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Jerry Pinkney on The Little Mermaid

It was half buried in the sand, a bright seashell. Who could help retrieving this lovely  gift of nature? I pressed the shell to my ear and listened. Instantly a haunting song from the sea brought to mind Hans Christian Andersen’s “The Little Mermaid”. I held it there for awhile, recalling how the mermaid’s story, since its first publication, had taken a space on my list of classic fairytales to adapt. Yet, time and again I had placed it on a back burner in order to work on other projects.

 

“The Little Mermaid” has been to me an intriguing yet a daunting story because the original text was far too long, and I found the plot to be out of step with the times; today’s readers are seeking their own true paths, blazing new trails. So I began reimagining the tale around Melody’s need to explore.

 

The heroine in my adaptation of “The Little Mermaid”, Melody, has a curious nature, and an overwhelming desire to dream about other places beyond the sea. She is often found alone, creating intricate, imaginary worlds with an abundance of objects from the wreckage of sunken ships. Everything changes one day when Melody finds a doll which looks much like her—except the doll doesn’t have a tail. (You and I know that it has legs.) This discovery sets in motion the little mermaid’s quest for a soulmate, which in my version is a friend, and not a romantic interest. And yes, like in the Andersen text there is her father (the king of Merfolk), and the devious sea witch which makes a bargain with Melody to give up her beautiful voice in exchange for legs and a life on land with a true friend. Lastly there is a fierce battle in which a heroic and triumphant Melody regains her voice, and resolves never to give it up again for anyone or anything.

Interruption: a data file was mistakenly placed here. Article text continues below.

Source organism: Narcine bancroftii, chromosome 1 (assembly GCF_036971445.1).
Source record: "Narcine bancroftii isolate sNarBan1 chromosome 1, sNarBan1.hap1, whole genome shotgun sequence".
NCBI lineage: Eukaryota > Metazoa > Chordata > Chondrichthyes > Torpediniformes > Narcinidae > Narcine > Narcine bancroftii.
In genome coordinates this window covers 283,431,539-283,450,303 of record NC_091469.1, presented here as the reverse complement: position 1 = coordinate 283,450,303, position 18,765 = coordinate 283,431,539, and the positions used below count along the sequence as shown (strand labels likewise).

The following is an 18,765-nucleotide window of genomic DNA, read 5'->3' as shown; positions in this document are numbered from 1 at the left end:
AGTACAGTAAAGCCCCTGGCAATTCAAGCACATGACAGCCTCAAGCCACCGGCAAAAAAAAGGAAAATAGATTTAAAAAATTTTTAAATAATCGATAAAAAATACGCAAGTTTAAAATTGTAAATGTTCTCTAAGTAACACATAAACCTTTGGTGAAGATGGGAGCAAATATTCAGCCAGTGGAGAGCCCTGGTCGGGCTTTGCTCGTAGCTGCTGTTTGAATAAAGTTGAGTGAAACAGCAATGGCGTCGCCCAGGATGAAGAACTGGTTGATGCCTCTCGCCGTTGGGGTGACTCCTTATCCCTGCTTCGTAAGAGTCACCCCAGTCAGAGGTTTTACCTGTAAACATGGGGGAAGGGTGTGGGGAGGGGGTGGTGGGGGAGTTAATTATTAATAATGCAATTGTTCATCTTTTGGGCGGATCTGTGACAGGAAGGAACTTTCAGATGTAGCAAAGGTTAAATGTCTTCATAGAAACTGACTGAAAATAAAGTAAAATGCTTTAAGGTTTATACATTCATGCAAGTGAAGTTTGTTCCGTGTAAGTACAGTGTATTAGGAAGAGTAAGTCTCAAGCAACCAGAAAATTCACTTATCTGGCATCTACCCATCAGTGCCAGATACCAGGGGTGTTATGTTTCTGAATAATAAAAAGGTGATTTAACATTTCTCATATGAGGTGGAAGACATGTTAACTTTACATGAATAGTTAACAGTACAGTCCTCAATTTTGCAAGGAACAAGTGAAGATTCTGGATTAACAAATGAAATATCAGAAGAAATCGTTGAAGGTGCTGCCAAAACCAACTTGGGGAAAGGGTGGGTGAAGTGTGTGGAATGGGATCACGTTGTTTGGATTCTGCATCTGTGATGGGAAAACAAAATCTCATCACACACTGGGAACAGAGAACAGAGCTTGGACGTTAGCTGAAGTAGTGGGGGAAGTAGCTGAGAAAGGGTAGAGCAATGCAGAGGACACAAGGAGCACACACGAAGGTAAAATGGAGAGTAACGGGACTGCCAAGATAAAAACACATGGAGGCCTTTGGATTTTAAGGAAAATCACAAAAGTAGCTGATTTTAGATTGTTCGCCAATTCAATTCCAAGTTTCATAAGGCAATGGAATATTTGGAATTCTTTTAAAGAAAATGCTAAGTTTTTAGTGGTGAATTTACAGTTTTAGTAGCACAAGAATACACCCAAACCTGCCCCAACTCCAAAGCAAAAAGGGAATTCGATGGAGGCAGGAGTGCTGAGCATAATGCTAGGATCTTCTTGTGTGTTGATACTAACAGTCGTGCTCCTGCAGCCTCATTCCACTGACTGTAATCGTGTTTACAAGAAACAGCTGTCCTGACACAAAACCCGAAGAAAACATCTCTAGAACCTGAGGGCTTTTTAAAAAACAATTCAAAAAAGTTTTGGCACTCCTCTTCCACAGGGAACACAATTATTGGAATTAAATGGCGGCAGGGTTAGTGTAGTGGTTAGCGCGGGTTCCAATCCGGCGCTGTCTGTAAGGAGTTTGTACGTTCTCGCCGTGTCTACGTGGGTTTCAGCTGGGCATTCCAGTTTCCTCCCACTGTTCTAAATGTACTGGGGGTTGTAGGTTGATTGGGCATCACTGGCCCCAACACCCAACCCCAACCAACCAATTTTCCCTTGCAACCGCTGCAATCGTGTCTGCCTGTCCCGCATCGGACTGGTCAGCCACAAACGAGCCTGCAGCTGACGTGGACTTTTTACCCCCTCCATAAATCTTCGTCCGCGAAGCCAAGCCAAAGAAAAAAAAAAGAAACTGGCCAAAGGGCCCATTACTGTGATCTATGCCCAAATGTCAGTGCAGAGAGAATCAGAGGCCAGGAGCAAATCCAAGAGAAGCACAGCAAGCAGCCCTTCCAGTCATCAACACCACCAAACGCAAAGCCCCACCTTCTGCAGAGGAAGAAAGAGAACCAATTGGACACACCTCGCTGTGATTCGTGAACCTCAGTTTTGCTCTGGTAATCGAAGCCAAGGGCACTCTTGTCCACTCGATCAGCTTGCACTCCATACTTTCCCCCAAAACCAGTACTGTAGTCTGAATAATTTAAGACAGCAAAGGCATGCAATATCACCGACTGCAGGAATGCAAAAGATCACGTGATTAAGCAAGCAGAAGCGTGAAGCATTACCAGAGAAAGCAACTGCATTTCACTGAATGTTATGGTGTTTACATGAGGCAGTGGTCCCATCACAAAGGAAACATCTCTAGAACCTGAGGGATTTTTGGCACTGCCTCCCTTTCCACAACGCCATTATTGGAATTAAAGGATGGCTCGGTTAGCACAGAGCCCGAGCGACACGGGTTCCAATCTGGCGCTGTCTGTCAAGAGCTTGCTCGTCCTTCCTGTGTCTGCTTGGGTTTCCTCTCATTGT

Like the little mermaid’s journey to find her voice, I needed to embark on my own journey to find my storytelling voice. First, I created a storyboard, focusing on emotional and dramatic highlights found in Andersen’s tale. Then I generated over one hundred and twenty thumbnail sketches, and more then forty detailed concept studies, all without using live figures or photo reference for the figures. All were done before tackling the text. My process of developing the visual narrative for this story has changed the way I create books, and I expect I may never use a model in the studio again.

 

My interest and fascination with “The Little Mermaid” was also due to its setting, which bridges two worlds, water and land, for a day in which they become one world. I was especially drawn to the undersea with all its oddities and spectacular creatures. I found that the more I researched, the more I realized how overwhelmingly full of energy and life the oceans are, and I knew it would be challenging to capture the awesomeness found there. My aim was for my art to reflect that overwhelming feeling I experience when exploring these new territories. My research also yielded fascinating details about the various African mythologies around water spirits, or Mami Wata. It was rewarding to have the opportunity for me to paint a mermaid of color, give her a strong voice, and best of all, to experience the joy of giving her a new friend.